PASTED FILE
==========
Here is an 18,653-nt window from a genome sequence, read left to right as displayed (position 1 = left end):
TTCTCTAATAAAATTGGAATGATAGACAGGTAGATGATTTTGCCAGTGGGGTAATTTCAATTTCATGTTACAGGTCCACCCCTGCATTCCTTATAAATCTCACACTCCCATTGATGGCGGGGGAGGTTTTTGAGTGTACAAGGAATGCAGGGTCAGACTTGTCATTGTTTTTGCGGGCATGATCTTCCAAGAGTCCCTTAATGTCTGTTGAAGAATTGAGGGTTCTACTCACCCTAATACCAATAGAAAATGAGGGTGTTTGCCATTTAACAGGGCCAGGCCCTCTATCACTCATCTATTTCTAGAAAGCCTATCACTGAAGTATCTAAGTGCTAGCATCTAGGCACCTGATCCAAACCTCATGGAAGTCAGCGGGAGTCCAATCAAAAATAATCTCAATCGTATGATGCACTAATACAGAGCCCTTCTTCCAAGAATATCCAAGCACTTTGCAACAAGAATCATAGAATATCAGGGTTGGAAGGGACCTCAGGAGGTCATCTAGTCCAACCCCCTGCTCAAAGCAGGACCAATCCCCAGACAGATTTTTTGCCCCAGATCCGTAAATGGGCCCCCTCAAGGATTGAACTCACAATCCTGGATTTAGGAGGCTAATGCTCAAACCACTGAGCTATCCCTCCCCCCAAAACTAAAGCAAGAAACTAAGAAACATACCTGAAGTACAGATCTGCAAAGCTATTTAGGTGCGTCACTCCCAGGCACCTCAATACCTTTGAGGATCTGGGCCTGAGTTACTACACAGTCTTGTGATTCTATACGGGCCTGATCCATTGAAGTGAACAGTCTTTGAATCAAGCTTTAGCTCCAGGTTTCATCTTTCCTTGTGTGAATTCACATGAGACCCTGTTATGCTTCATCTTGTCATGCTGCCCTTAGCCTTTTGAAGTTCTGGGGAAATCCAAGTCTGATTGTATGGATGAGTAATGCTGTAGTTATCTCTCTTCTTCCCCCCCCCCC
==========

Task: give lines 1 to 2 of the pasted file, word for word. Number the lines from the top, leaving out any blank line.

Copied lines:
Here is an 18,653-nt window from a genome sequence, read left to right as displayed (position 1 = left end):
TTCTCTAATAAAATTGGAATGATAGACAGGTAGATGATTTTGCCAGTGGGGTAATTTCAATTTCATGTTACAGGTCCACCCCTGCATTCCTTATAAATCTCACACTCCCATTGATGGCGGGGGAGGTTTTTGAGTGTACAAGGAATGCAGGGTCAGACTTGTCATTGTTTTTGCGGGCATGATCTTCCAAGAGTCCCTTAATGTCTGTTGAAGAATTGAGGGTTCTACTCACCCTAATACCAATAGAAAATGAGGGTGTTTGCCATTTAACAGGGCCAGGCCCTCTATCACTCATCTATTTCTAGAAAGCCTATCACTGAAGTATCTAAGTGCTAGCATCTAGGCACCTGATCCAAACCTCATGGAAGTCAGCGGGAGTCCAATCAAAAATAATCTCAATCGTATGATGCACTAATACAGAGCCCTTCTTCCAAGAATATCCAAGCACTTTGCAACAAGAATCATAGAATATCAGGGTTGGAAGGGACCTCAGGAGGTCATCTAGTCCAACCCCCTGCTCAAAGCAGGACCAATCCCCAGACAGATTTTTTGCCCCAGATCCGTAAATGGGCCCCCTCAAGGATTGAACTCACAATCCTGGATTTAGGAGGCTAATGCTCAAACCACTGAGCTATCCCTCCCCCCAAAACTAAAGCAAGAAACTAAGAAACATACCTGAAGTACAGATCTGCAAAGCTATTTAGGTGCGTCACTCCCAGGCACCTCAATACCTTTGAGGATCTGGGCCTGAGTTACTACACAGTCTTGTGATTCTATACGGGCCTGATCCATTGAAGTGAACAGTCTTTGAATCAAGCTTTAGCTCCAGGTTTCATCTTTCCTTGTGTGAATTCACATGAGACCCTGTTATGCTTCATCTTGTCATGCTGCCCTTAGCCTTTTGAAGTTCTGGGGAAATCCAAGTCTGATTGTATGGATGAGTAATGCTGTAGTTATCTCTCTTCTTCCCCCCCCCCC